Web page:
The No 10 hopeful has pledged to ensure “militant action” from trade unions can no longer “paralyse” the economy if she replaces outgoing Tory leader Boris Johnson.
Mick Lynch, general secretary of the Rail, Maritime and Transport (RMT) union, said “coordinated and synchronised industrial action” would be needed if legislation is brought in. He said the “very dangerous situation” risks taking the country back to “Victorian times”.
Mr Lynch’s remarks came as strikes by members of the RMT and Transport Salaried Staffs Association left only around one in five trains running, bringing the country to a grinding halt.
In the wake of Wednesday’s stike action, Aslef - the train drivers’ union - announced its members will walk out on Saturday 13 August, citing the failure of train firms to make a pay offer to help members keep pace with the rising cost of living as the trigger.
Mr Lynch told the i newspaper: “There is a whole host of measures that [Ms Truss] is looking to bring in that will make it virtually impossible to have effective trade unionism and we think would effectively outlaw collective action.
“I think that’s a turn to the extreme right on behalf of the Conservatives, and they’re playing to their reactionary base. I think there will be an enormous response from the trade union movement.”
He contined: “I would be looking for a general strike if we can bring that off, but it’s up to others. We’re a small union compared to others. So we’ll have to see where that goes.”
Ms Truss has said her government would introduce legislation in the first 30 days of parliament to guarantee a minimum level of service on vital national infrastructure.
She vowed she would also ensure strike action has significant support from union members by raising the minimum threshold for voting in favour of strike action from 40 per cent to 50 per cent. The minimum notice period for strike action would be raised from two weeks to four weeks, and a cooling-off period would be implemented so that unions can no longer strike as many times as they like in the six-month period after a ballot.
Asked what she would do about the rail strikes, the foreign secretary told Sky News: "I would legislate to make sure that there are essential services on our railway.
"It is completely wrong that the travelling public are being held ransom by militant unions. We can't allow that to happen. We need to make sure our essential services run.
"As I said, I am on the side of people who work hard, who go into work, who want to run their businesses. We can't see them hampered by the activities of these militant unions."
A general strike, which can only be called by the Trades Union Congress (TUC), is when a “substantial proportion” of workers in multiple sectors refuse to work until their demands are met.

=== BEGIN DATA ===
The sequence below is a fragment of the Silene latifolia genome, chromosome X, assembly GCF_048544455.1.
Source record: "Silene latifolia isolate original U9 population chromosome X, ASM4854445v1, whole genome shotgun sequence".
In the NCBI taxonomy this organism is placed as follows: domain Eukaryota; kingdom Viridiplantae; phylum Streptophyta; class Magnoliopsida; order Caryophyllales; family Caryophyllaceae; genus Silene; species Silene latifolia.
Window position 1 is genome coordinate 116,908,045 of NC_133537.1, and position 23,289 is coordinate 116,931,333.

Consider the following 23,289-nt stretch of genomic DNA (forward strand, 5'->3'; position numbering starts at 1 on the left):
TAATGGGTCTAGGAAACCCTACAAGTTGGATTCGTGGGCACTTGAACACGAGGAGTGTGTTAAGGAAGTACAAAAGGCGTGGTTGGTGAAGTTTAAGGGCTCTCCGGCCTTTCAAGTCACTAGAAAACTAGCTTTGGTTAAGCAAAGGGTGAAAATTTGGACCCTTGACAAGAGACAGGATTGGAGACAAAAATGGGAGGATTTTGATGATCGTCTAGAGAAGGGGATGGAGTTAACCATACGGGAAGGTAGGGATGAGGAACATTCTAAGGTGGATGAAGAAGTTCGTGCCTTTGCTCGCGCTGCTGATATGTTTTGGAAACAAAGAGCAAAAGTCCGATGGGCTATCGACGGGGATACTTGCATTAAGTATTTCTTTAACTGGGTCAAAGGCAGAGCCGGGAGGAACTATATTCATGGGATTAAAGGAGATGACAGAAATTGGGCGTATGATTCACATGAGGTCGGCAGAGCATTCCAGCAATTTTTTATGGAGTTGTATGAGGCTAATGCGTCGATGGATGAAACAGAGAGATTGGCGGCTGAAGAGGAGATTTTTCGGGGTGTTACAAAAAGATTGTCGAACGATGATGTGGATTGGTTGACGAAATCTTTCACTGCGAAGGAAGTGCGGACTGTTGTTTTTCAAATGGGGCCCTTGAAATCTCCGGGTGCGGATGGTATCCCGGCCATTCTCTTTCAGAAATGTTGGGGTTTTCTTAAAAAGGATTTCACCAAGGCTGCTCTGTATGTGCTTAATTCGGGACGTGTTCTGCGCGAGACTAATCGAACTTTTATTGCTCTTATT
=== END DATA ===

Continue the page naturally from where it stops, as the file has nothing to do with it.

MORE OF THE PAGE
And asked if it would call a general strike, the TUC stressed “every strike is a democratic process”, but said: “It’s clear this Conservative government is not on the side of working people.”
It follows the war of words which erupted on Wednesday between unions and transport secretary Grant Shapps after he laid out plans to curb industrial action, including stopping coordinated industrial walk outs, limiting picketing and having a cooling off period after strikes.
He told the Daily Telegraph: “I’m looking at banning strikes by different unions in the same workplace within a set period. We should also place an absolute limit of six pickets at points of Critical National Infrastructure, irrespective of the number of unions involved, and outlaw intimidatory language.
“Ballot papers should also set out clearly the specific reason for industrial action and the form of action to be taken. In addition, before strike dates are announced, employers should have the right to respond to the issue cited on the ballot paper.”
Echoing comments made by Mr Lynch, Unite general secretary Sharon Graham said: “If Grant Shapps had his way we would all still be in the workhouse.”
Unison general secretary Christina McAnea added: “The government wants to turn the clock back to Victorian times when children were sent up chimneys and working people ruthlessly exploited.”
Meanwhile, Sam Tarry has warned that the Labour leadership is on a “direct collision course” with trade union chiefs who have been left “absolutely fuming” by his sacking from the party frontbench for joining a rail strike picket line.
The former junior shadow transport minister attended a demonstration at Euston Station in London - defying Sir Keir Starmer’s order to stay away from rail worker demonstrations.
The Labour leader warned his party’s shadow ministers on Tuesday not to join picket lines on a one-day walkout by RMT members seeking a better pay offer.
A Labour spokesperson said: “This isn’t about appearing on a picket line. Members of the front bench sign up to collective responsibility. That includes media appearances being approved and speaking to agreed frontbench positions.
“As a government-in-waiting, any breach of collective responsibility is taken extremely seriously and for these reasons Sam Tarry has been removed from the frontbench.”
But responding to the news of Mr Tarry’s sacking, TSSA general secretary Manuel Cortes said: “Sam is one of us. He grew up in the trade union movement and trade unionism is in his blood. Today Sam did the right thing and stood shoulder to shoulder with rail workers striking for fairness and safety at work.
“Whatever excuses the Labour party makes about the reasons for Sam being sacked, the reality is that Sam has shown solidarity with his class and we applaud him for that. The Labour party needs to wake up and smell the coffee. If they think can win the next general election while pushing away seven million trade union members, they are deluded.”
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